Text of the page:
Now for a relationship drama of a different ilk. Grown-Ups comes from director Takuya Kato, and stars Mai Kiryu and Kisetsu Fujiwara as Yumi and Naoya, a couple caught in an increasingly uneasy relationship. When Yumi tells Naoya that she’s pregnant, the relationship becomes upended leading to increased volatility between the burgeoning lovers. At its core a film about modern relationships, the film marks the directorial debut of playwright Kato, which sees the film be rooted heavily in Kato’s theater experience. Besides Yumi being a member of a theater group with aspirations much higher, the film carries with it a startling sense of intimacy, and the performances here are impressive in the modulation between the more arch moments of histrionics and the deeply intimate interchanges between the two lovers. Very much a film about love, communication and identity, Grown-Ups is an impressive debut from a filmmaker destined for something truly special.
2. Nothing Serious
Coming up in the silver position is arguably the most commercial film here on this list. Nothing Serious is another film about young love, this time more conventionally cinematic as viewers meet Woori, a young reporter who has been given the task of writing up a love column for a local newspaper. After matching with Ja-young on a dating app, the two hook up on New Years Day, an event that Woori writes about to much acclaim, despite not informing his partner of the piece. However, when the two begin falling for one another, the relationship takes turns that may be telegraphed from the very beginning, but also culminates in a film that’s bewilderingly charming. Jeon Jong-seo and Son Sukku star opposite one another and their chemistry is other-worldly, playing perfectly off of one another in a narrative that feels ripped right out of classic storytelling. They give the film unexpected intimacy as well, with the real knockout scenes not being those of confrontation, but quiet contemplation that they share in the moments between the action. Its these small, seemingly dismissed conversations between two young people starting an affair that turns Nothing Serious into something noteworthy.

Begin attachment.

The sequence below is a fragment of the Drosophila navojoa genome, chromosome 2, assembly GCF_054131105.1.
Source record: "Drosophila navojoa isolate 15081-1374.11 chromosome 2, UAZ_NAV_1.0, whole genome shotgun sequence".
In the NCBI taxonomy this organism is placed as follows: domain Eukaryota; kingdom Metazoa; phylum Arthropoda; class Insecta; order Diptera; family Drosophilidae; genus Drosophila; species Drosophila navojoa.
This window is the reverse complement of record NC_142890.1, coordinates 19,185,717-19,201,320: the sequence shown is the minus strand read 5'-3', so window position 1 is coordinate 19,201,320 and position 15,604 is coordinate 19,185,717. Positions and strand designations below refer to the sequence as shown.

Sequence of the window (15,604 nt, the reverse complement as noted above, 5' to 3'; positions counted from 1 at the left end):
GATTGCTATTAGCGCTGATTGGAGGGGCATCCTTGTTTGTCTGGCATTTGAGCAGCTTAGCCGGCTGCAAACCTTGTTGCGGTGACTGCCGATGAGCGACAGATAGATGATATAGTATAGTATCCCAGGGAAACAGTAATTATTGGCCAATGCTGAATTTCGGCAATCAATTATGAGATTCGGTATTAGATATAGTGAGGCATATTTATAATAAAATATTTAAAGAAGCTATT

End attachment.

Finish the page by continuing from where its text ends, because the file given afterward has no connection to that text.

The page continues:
Finally, rounding out this preview is maybe the most exciting action film of the year so far. From beloved auteur Shinji Higuchi comes Shin Ultraman, the director’s fantastic follow-up to his world-renowned Shin Godzilla, and sees him reteam with Neon Genesis Evangelion scribe Hideaki Anno. Another reimagining of legendary Japanese IP, Shin Ultraman is the latest in the Ultraman series, which began in 1966, this time telling a sort of origin story for the titanic alien being. After Japan launches a government agency to respond to sudden spikes in Kaiju activity, the S-Class Species Suppression Protocol, the giant, silver alien being known as Ultraman arrives to destroy the rampaging monsters. However, SSSP officer Shinji Kaminaga is killed in the crossfire, with Ultraman secretly taking on his appearance. From there results one of the year’s great action films, a gorgeously shot piece of science-fiction kaiju storytelling that takes a series of ace performances and embeds them within a world that’s at once impressively modern while also glancing at the type of surrealism that made the original tokusatsu pictures so enthralling. A love letter to a bygone era of filmmaking, Higuchi’s film is muscularly directed without feeling slavish to a certain aesthetic, breathing new life into yet another piece of seemingly stagnant IP. A one of a kind film, Shin Ultraman.